The Age: Brunswick resident begins East West Link appeal. September 22, 2014. Jane Lee, Legal Affairs Reporter for The Age
Anthony Murphy is continuing his fight against the East West Link project. Photo: Justin McManus
A Brunswick resident says he was denied procedural fairness in his failed legal battle against the East West Link project.
Anthony Murphy lost his initial attempt to prevent the $6-$8 billion toll road from being built in the Supreme Court two weeks ago, when Justice Clyde Croft rejected his argument that the state had misrepresented the road’s estimated cost benefits in breach of consumer protection laws.
The judge ruled that the state was not carrying out a business in preparing the funding and design of the toll road. Justices Geoffrey Nettle, Joseph Santamaria and David Beach heard Mr Murphy’s appeal to the decision on Monday.
Former Federal Court judge Ron Merkel, QC, for Mr Murphy, said Justice Croft had made a series of “fundamental errors” in dismissing the case, including denying them access to government documents that would have helped them prove their case.
The judge had preferred to decide whether the state was carrying on a business separately and sided with the state and Linking Melbourne Authority’s pleaded facts, which Mr Merkel said were incomplete.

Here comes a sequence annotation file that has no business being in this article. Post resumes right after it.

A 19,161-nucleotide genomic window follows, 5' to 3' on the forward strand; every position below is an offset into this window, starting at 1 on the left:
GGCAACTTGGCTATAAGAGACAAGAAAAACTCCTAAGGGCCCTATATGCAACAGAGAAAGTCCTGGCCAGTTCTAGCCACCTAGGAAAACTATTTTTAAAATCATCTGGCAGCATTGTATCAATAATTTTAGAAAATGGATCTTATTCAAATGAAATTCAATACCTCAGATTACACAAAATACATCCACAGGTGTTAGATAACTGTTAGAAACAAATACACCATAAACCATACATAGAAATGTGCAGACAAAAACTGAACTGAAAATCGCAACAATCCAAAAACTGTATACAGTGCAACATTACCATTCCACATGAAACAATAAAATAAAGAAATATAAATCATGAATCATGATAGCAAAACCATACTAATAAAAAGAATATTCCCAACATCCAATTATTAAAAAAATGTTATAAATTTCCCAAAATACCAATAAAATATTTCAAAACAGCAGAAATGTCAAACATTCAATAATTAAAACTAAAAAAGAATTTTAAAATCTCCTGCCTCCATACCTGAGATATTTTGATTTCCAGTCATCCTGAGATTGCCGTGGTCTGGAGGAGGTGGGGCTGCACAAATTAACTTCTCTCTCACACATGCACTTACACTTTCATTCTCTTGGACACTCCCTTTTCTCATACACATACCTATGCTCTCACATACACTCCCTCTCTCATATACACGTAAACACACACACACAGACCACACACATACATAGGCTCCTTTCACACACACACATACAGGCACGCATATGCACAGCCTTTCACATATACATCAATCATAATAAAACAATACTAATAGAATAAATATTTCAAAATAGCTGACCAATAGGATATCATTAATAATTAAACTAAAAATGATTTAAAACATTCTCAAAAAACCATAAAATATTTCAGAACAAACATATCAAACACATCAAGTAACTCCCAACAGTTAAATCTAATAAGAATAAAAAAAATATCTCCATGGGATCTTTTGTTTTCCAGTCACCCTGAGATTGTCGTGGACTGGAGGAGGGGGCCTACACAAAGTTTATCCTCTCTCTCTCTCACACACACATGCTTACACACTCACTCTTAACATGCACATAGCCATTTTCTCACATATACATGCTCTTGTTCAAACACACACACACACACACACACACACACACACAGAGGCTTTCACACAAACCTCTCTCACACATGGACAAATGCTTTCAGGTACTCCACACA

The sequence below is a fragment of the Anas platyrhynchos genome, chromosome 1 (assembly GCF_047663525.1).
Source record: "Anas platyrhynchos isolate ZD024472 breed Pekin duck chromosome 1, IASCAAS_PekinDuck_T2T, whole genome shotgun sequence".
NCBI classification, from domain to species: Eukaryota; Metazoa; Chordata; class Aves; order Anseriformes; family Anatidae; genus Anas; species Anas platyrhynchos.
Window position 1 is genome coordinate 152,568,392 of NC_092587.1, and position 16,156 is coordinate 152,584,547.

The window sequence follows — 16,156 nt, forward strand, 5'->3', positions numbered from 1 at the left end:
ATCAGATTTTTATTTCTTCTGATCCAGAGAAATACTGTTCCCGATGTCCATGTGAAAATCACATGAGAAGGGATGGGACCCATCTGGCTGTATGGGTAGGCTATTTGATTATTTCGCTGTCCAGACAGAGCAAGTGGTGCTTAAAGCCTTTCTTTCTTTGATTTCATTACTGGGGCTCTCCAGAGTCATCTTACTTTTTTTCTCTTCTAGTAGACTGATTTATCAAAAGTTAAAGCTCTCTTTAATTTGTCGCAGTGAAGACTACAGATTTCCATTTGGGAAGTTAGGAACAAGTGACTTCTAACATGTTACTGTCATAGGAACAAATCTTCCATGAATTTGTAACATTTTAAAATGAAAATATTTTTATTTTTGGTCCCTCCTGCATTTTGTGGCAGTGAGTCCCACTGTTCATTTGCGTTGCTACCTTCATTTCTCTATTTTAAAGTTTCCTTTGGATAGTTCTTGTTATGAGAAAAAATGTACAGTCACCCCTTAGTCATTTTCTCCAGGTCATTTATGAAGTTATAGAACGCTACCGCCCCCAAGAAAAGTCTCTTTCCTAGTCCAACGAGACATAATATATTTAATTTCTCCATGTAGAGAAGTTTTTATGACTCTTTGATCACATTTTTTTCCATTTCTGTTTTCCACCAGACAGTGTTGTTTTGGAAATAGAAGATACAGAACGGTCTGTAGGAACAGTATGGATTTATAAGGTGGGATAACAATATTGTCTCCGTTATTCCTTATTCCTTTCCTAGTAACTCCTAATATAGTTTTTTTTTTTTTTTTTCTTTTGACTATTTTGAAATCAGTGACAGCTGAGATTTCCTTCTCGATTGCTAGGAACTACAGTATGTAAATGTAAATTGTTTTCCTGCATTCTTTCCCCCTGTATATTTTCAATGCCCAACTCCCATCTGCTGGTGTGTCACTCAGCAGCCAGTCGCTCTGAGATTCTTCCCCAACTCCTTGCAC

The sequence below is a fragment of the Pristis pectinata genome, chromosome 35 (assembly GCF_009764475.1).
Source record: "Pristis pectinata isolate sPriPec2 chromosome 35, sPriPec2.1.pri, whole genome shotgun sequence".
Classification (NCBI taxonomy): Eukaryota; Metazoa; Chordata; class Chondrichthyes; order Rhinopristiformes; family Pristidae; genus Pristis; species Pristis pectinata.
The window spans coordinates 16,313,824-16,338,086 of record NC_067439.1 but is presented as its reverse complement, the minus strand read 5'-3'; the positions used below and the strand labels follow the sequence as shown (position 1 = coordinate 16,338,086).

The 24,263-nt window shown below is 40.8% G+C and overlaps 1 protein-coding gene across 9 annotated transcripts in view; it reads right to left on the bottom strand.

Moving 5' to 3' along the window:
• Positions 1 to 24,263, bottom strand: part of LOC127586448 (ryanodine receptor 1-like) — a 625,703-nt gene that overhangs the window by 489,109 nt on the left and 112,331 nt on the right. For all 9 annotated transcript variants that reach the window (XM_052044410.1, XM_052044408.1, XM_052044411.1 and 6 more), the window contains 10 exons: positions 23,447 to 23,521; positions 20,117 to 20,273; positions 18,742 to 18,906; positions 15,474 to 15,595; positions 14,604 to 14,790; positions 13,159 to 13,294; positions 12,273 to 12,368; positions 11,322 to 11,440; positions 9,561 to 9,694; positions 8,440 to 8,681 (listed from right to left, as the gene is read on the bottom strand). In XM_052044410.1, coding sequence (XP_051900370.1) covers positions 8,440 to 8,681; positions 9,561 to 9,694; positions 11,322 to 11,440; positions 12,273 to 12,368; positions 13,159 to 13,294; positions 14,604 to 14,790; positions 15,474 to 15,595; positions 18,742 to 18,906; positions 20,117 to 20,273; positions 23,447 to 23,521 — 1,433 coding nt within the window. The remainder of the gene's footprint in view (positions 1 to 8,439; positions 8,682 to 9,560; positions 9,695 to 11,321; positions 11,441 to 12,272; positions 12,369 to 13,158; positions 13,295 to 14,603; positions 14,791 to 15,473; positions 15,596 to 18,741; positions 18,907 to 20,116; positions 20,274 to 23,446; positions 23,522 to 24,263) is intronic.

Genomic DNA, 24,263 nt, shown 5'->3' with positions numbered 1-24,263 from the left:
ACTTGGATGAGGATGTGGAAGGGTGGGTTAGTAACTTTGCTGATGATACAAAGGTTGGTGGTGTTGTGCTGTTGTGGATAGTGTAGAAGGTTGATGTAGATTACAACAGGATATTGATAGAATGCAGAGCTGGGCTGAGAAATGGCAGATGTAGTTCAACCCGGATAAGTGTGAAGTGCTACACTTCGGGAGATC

He said his client had been denied procedural fairness and described the situation as a “catch 22, not a proper exercise of judicial power”.
Justice Croft “seemed to think the government umbrella gave them some special standing but nothing could be further from the truth … His Honour managed to distract himself from the real question at the invitation of the arguments put by the state and Linking Melbourne Authority and never (answered) the simple question: has a business commenced?”
On Tuesday, Mr Murphy is expected to ask the Court of Appeal to prevent the Napthine government from signing the contracts for the East West Link to ensure the case can be re-heard if they are successful in their appeal.
Lawyers for the state have indicated that the government hoped to sign the contracts with preferred bidder East West Connect, to allow it to start building the toll road, next week.
Mark Moshinsky, QC, for the state, said Justice Croft’s approach had been appropriate, with preliminary questions “often determined separately in advance (of a trial) for case management reasons”. If any of the questions were resolved at that stage “that’s end of the case, it’s unnecessary to get into a fact-finding exercise”.
The case continues.
- Next Melbourne’s East West Link under threat
- Previous East West Link: Court of Appeal holds expedited hearing on challenge to road project